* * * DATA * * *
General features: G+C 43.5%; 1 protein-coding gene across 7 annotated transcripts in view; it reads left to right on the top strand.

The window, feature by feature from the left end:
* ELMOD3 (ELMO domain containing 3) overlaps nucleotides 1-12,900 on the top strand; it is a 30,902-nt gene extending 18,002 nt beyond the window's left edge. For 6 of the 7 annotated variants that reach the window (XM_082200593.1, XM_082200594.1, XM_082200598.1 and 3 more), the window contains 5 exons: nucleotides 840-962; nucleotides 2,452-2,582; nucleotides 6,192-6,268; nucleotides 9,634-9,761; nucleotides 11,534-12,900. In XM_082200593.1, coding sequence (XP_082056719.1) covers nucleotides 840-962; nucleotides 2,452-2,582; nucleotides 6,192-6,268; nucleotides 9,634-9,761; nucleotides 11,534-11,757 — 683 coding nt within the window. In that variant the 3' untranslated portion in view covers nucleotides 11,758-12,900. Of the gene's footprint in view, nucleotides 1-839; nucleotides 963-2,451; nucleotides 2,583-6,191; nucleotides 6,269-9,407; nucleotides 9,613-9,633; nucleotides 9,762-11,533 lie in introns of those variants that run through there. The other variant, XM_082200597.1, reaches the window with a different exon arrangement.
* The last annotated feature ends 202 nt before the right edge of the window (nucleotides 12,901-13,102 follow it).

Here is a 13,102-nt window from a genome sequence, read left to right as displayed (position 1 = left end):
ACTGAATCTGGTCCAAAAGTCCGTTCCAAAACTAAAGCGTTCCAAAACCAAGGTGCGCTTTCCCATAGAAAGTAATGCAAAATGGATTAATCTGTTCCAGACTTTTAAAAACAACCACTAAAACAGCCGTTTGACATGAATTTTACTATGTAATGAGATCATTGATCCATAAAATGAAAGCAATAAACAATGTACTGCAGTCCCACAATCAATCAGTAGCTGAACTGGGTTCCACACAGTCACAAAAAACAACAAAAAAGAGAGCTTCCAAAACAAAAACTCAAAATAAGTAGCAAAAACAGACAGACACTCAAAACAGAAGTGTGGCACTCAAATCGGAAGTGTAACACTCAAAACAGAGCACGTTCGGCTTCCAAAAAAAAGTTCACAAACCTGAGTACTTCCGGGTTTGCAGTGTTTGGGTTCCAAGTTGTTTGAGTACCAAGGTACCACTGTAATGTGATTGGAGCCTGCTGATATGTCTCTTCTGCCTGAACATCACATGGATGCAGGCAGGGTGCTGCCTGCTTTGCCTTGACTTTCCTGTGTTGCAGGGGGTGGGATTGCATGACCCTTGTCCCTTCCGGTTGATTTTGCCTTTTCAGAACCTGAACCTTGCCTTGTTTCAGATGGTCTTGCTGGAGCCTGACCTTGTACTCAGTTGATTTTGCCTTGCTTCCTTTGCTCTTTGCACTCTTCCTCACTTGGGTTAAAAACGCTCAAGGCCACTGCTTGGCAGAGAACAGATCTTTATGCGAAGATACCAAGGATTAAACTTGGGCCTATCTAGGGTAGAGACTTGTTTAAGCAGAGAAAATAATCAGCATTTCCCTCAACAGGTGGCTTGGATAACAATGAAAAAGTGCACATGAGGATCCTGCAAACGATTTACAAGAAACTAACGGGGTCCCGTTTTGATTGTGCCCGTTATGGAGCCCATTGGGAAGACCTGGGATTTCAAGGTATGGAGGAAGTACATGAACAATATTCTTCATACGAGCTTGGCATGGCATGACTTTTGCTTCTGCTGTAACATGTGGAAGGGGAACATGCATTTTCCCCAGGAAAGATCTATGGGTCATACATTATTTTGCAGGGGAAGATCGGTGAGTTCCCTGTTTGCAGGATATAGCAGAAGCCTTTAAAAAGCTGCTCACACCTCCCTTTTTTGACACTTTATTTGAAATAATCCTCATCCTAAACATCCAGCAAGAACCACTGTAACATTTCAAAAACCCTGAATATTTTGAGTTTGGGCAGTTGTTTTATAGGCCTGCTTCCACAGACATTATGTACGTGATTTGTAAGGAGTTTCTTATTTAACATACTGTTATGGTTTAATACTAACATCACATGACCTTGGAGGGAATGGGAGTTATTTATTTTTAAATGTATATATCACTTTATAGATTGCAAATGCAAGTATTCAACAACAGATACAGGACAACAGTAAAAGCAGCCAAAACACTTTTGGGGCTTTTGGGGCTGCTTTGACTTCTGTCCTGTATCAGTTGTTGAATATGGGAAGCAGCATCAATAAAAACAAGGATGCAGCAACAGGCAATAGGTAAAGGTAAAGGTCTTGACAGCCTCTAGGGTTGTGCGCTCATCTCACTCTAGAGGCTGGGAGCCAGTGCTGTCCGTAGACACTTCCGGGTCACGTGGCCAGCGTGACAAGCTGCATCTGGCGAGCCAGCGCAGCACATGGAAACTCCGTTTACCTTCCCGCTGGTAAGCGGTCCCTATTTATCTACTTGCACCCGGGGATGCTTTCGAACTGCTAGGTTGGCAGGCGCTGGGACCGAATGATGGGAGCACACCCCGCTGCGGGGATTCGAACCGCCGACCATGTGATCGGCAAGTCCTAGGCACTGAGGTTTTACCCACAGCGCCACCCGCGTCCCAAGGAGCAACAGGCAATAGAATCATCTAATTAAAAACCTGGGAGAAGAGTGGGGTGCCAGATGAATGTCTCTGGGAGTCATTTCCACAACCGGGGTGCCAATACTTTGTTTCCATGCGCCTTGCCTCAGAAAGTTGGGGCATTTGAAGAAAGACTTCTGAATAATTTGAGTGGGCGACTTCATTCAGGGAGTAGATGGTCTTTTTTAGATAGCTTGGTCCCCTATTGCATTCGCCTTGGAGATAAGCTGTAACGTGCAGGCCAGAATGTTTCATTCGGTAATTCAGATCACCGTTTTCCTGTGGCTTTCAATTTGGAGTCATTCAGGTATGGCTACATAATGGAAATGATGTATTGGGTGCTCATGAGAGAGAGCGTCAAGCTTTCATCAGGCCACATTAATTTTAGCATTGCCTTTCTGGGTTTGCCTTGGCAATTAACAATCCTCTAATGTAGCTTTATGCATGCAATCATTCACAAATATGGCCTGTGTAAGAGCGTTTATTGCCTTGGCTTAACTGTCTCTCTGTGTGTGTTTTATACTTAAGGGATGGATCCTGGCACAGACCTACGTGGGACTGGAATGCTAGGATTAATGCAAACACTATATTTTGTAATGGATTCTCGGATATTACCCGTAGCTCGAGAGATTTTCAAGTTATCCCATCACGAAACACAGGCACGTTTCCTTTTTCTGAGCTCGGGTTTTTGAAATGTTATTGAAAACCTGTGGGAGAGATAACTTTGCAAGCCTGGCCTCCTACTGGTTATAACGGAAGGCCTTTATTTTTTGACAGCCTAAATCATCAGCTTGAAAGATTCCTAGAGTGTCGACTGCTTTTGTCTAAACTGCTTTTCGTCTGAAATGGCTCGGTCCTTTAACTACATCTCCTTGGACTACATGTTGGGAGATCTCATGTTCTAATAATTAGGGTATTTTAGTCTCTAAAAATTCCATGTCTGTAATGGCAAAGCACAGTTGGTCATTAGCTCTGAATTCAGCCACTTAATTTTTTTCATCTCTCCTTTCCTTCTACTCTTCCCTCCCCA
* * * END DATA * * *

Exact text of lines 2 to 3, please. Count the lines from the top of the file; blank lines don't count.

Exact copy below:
The window, feature by feature from the left end:
* ELMOD3 (ELMO domain containing 3) overlaps nucleotides 1-12,900 on the top strand; it is a 30,902-nt gene extending 18,002 nt beyond the window's left edge. For 6 of the 7 annotated variants that reach the window (XM_082200593.1, XM_082200594.1, XM_082200598.1 and 3 more), the window contains 5 exons: nucleotides 840-962; nucleotides 2,452-2,582; nucleotides 6,192-6,268; nucleotides 9,634-9,761; nucleotides 11,534-12,900. In XM_082200593.1, coding sequence (XP_082056719.1) covers nucleotides 840-962; nucleotides 2,452-2,582; nucleotides 6,192-6,268; nucleotides 9,634-9,761; nucleotides 11,534-11,757 — 683 coding nt within the window. In that variant the 3' untranslated portion in view covers nucleotides 11,758-12,900. Of the gene's footprint in view, nucleotides 1-839; nucleotides 963-2,451; nucleotides 2,583-6,191; nucleotides 6,269-9,407; nucleotides 9,613-9,633; nucleotides 9,762-11,533 lie in introns of those variants that run through there. The other variant, XM_082200597.1, reaches the window with a different exon arrangement.